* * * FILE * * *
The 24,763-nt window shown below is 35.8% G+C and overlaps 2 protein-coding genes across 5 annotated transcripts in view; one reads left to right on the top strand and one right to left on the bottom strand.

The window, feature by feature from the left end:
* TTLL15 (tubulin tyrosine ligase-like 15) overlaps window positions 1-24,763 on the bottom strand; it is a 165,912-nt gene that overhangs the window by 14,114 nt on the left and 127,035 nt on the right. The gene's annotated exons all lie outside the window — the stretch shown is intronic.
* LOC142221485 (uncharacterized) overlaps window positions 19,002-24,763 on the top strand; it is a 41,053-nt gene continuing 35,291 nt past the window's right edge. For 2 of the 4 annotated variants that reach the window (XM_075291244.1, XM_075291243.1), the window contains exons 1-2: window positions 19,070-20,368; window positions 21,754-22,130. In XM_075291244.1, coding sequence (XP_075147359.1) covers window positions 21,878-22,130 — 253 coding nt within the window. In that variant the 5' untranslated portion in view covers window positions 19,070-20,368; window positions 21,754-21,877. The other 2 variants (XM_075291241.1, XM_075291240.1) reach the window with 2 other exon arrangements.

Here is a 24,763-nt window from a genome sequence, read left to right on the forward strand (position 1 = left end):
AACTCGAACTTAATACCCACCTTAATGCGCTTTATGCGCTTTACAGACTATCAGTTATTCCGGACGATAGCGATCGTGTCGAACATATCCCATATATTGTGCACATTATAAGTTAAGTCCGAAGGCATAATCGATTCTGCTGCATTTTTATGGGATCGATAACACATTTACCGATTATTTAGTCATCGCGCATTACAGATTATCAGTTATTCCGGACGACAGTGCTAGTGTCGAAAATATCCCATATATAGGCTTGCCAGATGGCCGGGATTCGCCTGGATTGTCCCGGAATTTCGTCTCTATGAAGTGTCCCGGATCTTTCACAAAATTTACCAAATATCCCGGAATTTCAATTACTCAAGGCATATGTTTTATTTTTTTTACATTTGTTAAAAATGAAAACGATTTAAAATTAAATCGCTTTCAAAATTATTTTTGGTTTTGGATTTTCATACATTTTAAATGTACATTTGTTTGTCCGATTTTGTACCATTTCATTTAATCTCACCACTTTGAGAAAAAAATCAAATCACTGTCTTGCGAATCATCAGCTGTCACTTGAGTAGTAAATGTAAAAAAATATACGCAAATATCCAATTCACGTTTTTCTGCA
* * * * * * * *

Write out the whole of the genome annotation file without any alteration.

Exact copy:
The 24,763-nt window shown below is 35.8% G+C and overlaps 2 protein-coding genes across 5 annotated transcripts in view; one reads left to right on the top strand and one right to left on the bottom strand.

The window, feature by feature from the left end:
* TTLL15 (tubulin tyrosine ligase-like 15) overlaps window positions 1-24,763 on the bottom strand; it is a 165,912-nt gene that overhangs the window by 14,114 nt on the left and 127,035 nt on the right. The gene's annotated exons all lie outside the window — the stretch shown is intronic.
* LOC142221485 (uncharacterized) overlaps window positions 19,002-24,763 on the top strand; it is a 41,053-nt gene continuing 35,291 nt past the window's right edge. For 2 of the 4 annotated variants that reach the window (XM_075291244.1, XM_075291243.1), the window contains exons 1-2: window positions 19,070-20,368; window positions 21,754-22,130. In XM_075291244.1, coding sequence (XP_075147359.1) covers window positions 21,878-22,130 — 253 coding nt within the window. In that variant the 5' untranslated portion in view covers window positions 19,070-20,368; window positions 21,754-21,877. The other 2 variants (XM_075291241.1, XM_075291240.1) reach the window with 2 other exon arrangements.

Here is a 24,763-nt window from a genome sequence, read left to right on the forward strand (position 1 = left end):
AACTCGAACTTAATACCCACCTTAATGCGCTTTATGCGCTTTACAGACTATCAGTTATTCCGGACGATAGCGATCGTGTCGAACATATCCCATATATTGTGCACATTATAAGTTAAGTCCGAAGGCATAATCGATTCTGCTGCATTTTTATGGGATCGATAACACATTTACCGATTATTTAGTCATCGCGCATTACAGATTATCAGTTATTCCGGACGACAGTGCTAGTGTCGAAAATATCCCATATATAGGCTTGCCAGATGGCCGGGATTCGCCTGGATTGTCCCGGAATTTCGTCTCTATGAAGTGTCCCGGATCTTTCACAAAATTTACCAAATATCCCGGAATTTCAATTACTCAAGGCATATGTTTTATTTTTTTTACATTTGTTAAAAATGAAAACGATTTAAAATTAAATCGCTTTCAAAATTATTTTTGGTTTTGGATTTTCATACATTTTAAATGTACATTTGTTTGTCCGATTTTGTACCATTTCATTTAATCTCACCACTTTGAGAAAAAAATCAAATCACTGTCTTGCGAATCATCAGCTGTCACTTGAGTAGTAAATGTAAAAAAATATACGCAAATATCCAATTCACGTTTTTCTGCA